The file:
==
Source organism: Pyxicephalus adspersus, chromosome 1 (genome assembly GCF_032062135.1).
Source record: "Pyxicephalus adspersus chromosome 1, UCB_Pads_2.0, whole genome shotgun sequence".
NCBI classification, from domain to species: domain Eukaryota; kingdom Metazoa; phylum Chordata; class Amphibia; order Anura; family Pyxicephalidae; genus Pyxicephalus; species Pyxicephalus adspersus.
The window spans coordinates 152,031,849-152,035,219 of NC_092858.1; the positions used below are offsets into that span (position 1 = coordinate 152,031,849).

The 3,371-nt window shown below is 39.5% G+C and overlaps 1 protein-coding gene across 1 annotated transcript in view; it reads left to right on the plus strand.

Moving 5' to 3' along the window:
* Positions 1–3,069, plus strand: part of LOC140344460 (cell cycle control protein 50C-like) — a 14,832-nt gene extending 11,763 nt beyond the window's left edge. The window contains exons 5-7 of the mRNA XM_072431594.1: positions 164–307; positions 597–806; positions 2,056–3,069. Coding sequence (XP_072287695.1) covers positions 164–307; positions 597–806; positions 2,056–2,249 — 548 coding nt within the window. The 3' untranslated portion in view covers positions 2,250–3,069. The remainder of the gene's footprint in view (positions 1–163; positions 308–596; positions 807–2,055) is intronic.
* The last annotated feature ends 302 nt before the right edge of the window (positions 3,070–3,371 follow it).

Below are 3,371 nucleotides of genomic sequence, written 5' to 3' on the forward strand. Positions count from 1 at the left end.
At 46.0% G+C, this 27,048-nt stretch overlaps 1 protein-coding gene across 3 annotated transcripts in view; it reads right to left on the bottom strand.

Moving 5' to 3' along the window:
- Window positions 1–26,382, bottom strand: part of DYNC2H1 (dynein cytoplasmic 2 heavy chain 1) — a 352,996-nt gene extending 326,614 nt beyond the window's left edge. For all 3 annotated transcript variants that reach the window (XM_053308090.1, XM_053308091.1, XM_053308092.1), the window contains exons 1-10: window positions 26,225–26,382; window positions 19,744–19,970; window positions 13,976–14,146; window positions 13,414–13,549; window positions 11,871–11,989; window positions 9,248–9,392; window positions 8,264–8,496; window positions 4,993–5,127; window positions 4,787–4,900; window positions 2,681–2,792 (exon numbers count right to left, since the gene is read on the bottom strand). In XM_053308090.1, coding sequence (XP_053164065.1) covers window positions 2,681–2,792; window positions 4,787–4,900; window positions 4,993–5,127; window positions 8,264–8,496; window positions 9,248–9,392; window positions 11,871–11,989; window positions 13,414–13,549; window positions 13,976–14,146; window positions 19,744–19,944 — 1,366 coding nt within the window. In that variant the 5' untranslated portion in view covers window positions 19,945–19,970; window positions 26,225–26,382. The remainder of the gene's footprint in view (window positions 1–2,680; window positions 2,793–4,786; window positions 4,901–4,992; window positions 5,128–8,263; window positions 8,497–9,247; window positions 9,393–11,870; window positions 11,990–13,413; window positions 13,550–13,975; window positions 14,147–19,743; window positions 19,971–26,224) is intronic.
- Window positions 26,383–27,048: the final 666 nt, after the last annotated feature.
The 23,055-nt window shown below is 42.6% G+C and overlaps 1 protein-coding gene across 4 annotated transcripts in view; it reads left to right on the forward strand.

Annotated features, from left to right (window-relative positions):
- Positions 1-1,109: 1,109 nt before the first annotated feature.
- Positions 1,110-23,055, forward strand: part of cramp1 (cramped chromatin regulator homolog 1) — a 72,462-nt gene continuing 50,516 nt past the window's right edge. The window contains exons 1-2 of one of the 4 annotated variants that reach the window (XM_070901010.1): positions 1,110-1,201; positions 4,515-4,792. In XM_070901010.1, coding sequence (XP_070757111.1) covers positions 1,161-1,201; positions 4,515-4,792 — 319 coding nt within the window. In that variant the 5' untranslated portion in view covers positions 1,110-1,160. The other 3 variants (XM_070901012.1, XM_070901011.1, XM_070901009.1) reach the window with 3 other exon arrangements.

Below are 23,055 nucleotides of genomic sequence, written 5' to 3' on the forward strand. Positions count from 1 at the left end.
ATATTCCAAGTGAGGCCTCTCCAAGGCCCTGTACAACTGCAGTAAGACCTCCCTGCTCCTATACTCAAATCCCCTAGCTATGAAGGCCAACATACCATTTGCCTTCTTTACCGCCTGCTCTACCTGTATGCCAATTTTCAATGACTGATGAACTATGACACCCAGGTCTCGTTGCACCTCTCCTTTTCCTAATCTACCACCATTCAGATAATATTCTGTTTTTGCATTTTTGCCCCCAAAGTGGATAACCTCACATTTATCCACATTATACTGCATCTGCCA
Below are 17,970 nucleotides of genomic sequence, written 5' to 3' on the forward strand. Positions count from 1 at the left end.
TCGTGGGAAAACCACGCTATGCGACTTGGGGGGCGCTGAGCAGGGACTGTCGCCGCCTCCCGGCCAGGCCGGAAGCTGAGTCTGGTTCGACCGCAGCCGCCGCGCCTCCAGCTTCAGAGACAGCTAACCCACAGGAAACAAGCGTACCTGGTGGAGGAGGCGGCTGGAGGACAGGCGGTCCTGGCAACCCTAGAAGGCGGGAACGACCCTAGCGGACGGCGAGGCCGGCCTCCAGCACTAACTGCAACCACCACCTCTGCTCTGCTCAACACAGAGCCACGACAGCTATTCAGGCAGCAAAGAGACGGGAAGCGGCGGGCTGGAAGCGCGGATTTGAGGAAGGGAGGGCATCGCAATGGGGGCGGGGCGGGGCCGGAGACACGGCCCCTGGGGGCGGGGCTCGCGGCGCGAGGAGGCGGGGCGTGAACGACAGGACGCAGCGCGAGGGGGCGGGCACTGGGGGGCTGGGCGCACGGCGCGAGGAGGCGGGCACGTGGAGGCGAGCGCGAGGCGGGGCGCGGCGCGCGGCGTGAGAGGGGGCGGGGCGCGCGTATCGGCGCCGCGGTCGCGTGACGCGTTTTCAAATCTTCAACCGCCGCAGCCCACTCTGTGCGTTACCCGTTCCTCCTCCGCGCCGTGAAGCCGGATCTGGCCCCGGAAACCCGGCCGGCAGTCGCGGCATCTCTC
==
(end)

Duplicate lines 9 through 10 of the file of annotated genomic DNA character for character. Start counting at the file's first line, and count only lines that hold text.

Below are 3,371 nucleotides of genomic sequence, written 5' to 3' on the forward strand. Positions count from 1 at the left end.
At 46.0% G+C, this 27,048-nt stretch overlaps 1 protein-coding gene across 3 annotated transcripts in view; it reads right to left on the bottom strand.